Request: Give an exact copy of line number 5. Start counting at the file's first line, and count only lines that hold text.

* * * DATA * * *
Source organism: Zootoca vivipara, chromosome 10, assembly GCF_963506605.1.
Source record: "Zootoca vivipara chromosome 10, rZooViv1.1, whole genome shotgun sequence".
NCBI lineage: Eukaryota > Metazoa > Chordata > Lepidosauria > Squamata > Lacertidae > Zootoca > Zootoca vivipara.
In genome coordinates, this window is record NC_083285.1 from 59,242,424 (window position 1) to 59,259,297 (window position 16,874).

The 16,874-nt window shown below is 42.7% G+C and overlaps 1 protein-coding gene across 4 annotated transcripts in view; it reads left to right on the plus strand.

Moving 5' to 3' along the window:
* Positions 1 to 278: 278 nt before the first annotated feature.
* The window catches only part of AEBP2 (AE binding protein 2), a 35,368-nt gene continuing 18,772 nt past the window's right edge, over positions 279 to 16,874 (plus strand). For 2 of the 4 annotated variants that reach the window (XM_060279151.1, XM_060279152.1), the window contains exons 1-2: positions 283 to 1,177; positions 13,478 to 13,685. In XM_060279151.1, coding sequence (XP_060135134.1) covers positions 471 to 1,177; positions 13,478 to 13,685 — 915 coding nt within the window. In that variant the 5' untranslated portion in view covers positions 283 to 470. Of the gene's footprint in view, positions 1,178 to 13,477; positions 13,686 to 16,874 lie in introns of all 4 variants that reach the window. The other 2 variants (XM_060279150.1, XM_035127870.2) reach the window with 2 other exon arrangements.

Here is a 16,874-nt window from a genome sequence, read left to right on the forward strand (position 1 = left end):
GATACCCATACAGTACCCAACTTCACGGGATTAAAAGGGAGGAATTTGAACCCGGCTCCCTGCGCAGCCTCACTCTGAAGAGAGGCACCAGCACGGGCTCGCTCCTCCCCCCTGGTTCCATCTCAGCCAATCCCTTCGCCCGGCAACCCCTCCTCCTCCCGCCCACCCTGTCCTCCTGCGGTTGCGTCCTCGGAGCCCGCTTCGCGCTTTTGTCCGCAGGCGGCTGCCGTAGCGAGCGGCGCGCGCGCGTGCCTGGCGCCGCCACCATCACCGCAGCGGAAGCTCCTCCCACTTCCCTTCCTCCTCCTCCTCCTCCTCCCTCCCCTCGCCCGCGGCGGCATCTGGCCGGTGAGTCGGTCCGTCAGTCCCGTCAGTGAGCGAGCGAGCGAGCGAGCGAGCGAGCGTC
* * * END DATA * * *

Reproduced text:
The 16,874-nt window shown below is 42.7% G+C and overlaps 1 protein-coding gene across 4 annotated transcripts in view; it reads left to right on the plus strand.